|Name Meaning:||Helmet Lizard|
|Time Period:||Late Cretaceous, 75 Ma|
|Length:||30 ft (8.4 m)|
The Corythosaurus is one of the best-known North American dinosaurs due to the discovery of more than 20 specimens. It was first discovered by Barnum Brown in 1912 at the Red Deer River in Alberta, Canada. This find was excellent because of the fossilized skin samples discovered. In 1916 a ship was sent from Canada to Britain with two of these specimens but was sunk by a German surface raider and lost in the Atlantic. At first, the Corythosaurus was divided into seven species due to variations in the crest size. However, in 1975 Peter Dodson studied the species and concluded that they were all part of the same species, and that the variations were due to gender and growth stages.
Corythosaurus casuarius skeleton partially covered in skin.
The Corythosaurus was a large herbivore with a duck billed snout and an s-shaped neck. The mouth contained hundreds of small interlocking teeth that continually replaced each other as they grew. The distinctive feature is the animal's large hollow crest above its head from which it gets its name. The fossilized skin was pebbly and not overlapping as it is with many other reptiles. At first it was thought to be a good swimmer because of the seemingly webbed hands and feet. However, this was later found to be deflated padding much like modern mammals.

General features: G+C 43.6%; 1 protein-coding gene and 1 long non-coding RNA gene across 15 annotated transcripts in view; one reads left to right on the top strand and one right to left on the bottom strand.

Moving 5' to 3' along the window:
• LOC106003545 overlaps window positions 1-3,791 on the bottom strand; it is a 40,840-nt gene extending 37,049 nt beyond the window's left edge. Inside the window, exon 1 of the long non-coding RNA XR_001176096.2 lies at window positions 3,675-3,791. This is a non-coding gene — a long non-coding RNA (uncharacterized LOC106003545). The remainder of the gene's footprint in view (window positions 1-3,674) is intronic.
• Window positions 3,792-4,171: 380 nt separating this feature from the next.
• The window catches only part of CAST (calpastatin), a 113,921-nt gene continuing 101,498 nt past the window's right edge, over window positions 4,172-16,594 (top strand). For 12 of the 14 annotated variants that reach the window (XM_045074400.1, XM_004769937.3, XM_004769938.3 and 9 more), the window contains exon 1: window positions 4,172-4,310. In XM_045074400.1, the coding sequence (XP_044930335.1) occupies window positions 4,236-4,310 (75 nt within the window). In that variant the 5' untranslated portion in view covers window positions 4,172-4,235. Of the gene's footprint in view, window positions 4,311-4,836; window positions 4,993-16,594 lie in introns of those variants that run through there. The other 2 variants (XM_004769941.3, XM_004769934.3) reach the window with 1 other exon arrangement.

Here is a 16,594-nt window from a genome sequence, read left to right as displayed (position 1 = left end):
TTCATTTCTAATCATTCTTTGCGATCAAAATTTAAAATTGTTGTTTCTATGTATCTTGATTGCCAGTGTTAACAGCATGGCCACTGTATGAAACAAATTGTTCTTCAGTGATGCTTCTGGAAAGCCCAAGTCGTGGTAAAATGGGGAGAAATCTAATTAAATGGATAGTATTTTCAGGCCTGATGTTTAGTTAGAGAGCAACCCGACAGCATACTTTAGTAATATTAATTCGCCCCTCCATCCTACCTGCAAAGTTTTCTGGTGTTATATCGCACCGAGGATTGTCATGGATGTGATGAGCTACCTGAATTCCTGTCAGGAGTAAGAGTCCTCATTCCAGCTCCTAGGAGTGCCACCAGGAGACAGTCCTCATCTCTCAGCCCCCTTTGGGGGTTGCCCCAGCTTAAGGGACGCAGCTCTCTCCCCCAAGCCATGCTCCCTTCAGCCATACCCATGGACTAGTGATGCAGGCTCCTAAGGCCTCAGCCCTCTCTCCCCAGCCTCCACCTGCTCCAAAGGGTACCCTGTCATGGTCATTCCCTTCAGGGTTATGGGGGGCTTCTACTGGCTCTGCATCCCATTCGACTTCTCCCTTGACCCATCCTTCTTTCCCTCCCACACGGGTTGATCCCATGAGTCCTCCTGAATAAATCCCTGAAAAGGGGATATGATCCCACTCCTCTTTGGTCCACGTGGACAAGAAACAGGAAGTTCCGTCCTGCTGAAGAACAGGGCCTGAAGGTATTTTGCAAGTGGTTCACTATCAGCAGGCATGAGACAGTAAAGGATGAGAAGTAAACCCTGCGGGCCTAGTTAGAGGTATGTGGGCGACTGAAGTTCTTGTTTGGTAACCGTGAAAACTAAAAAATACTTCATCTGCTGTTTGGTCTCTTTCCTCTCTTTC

Discoveries of the Corythosaurus have led most Paleontologists to believe that the dinosaur traveled in herds. It may have also traveled in the company of other herbivores, from the discoveries of many Corythosaurus in the company of other dinosaurs. The large crest was hollow and connected to the nasal cavity. Any vocal sounds made by the Corythosaurus would have passed through the hollow crest thereby amplifying the sounds. It was probably used to make loud trumpet sounds while using the crest as a display for competition and mating.
ScienceViews Writer: Jason Hamilton.
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